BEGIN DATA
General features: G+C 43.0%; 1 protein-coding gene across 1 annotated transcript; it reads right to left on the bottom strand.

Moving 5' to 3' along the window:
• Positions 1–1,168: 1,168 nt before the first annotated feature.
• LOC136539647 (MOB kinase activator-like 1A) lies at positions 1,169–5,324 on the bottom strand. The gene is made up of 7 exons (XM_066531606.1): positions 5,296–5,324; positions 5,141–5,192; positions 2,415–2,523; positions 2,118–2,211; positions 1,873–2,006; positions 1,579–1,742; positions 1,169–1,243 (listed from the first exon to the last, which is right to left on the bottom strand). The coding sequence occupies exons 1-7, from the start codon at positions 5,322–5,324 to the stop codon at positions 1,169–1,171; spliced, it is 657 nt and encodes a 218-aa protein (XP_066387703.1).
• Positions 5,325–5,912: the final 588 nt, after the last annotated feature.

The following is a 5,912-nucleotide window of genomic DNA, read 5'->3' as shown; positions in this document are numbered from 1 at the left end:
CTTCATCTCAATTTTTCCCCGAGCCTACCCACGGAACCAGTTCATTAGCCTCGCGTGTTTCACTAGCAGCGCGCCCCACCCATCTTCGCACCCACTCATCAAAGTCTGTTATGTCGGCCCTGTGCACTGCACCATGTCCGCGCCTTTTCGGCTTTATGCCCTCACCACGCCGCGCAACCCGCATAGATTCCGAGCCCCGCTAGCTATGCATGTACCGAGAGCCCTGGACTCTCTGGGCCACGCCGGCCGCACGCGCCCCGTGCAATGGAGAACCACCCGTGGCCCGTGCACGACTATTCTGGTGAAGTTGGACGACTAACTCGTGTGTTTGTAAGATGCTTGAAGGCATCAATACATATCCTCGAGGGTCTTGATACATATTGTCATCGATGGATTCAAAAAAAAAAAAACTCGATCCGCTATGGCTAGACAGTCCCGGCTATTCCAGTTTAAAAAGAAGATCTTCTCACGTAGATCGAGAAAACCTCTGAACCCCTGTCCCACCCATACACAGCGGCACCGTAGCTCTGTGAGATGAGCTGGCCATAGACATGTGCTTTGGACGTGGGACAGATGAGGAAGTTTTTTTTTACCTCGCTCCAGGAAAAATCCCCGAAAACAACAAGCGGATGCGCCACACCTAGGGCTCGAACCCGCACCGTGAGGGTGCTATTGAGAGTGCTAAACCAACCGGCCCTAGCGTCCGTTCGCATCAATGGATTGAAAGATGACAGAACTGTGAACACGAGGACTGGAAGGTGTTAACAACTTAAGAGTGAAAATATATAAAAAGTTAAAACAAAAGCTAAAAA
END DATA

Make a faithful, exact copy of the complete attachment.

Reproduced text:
General features: G+C 43.0%; 1 protein-coding gene across 1 annotated transcript; it reads right to left on the bottom strand.

Moving 5' to 3' along the window:
• Positions 1–1,168: 1,168 nt before the first annotated feature.
• LOC136539647 (MOB kinase activator-like 1A) lies at positions 1,169–5,324 on the bottom strand. The gene is made up of 7 exons (XM_066531606.1): positions 5,296–5,324; positions 5,141–5,192; positions 2,415–2,523; positions 2,118–2,211; positions 1,873–2,006; positions 1,579–1,742; positions 1,169–1,243 (listed from the first exon to the last, which is right to left on the bottom strand). The coding sequence occupies exons 1-7, from the start codon at positions 5,322–5,324 to the stop codon at positions 1,169–1,171; spliced, it is 657 nt and encodes a 218-aa protein (XP_066387703.1).
• Positions 5,325–5,912: the final 588 nt, after the last annotated feature.

The following is a 5,912-nucleotide window of genomic DNA, read 5'->3' as shown; positions in this document are numbered from 1 at the left end:
CTTCATCTCAATTTTTCCCCGAGCCTACCCACGGAACCAGTTCATTAGCCTCGCGTGTTTCACTAGCAGCGCGCCCCACCCATCTTCGCACCCACTCATCAAAGTCTGTTATGTCGGCCCTGTGCACTGCACCATGTCCGCGCCTTTTCGGCTTTATGCCCTCACCACGCCGCGCAACCCGCATAGATTCCGAGCCCCGCTAGCTATGCATGTACCGAGAGCCCTGGACTCTCTGGGCCACGCCGGCCGCACGCGCCCCGTGCAATGGAGAACCACCCGTGGCCCGTGCACGACTATTCTGGTGAAGTTGGACGACTAACTCGTGTGTTTGTAAGATGCTTGAAGGCATCAATACATATCCTCGAGGGTCTTGATACATATTGTCATCGATGGATTCAAAAAAAAAAAAACTCGATCCGCTATGGCTAGACAGTCCCGGCTATTCCAGTTTAAAAAGAAGATCTTCTCACGTAGATCGAGAAAACCTCTGAACCCCTGTCCCACCCATACACAGCGGCACCGTAGCTCTGTGAGATGAGCTGGCCATAGACATGTGCTTTGGACGTGGGACAGATGAGGAAGTTTTTTTTTACCTCGCTCCAGGAAAAATCCCCGAAAACAACAAGCGGATGCGCCACACCTAGGGCTCGAACCCGCACCGTGAGGGTGCTATTGAGAGTGCTAAACCAACCGGCCCTAGCGTCCGTTCGCATCAATGGATTGAAAGATGACAGAACTGTGAACACGAGGACTGGAAGGTGTTAACAACTTAAGAGTGAAAATATATAAAAAGTTAAAACAAAAGCTAAAAA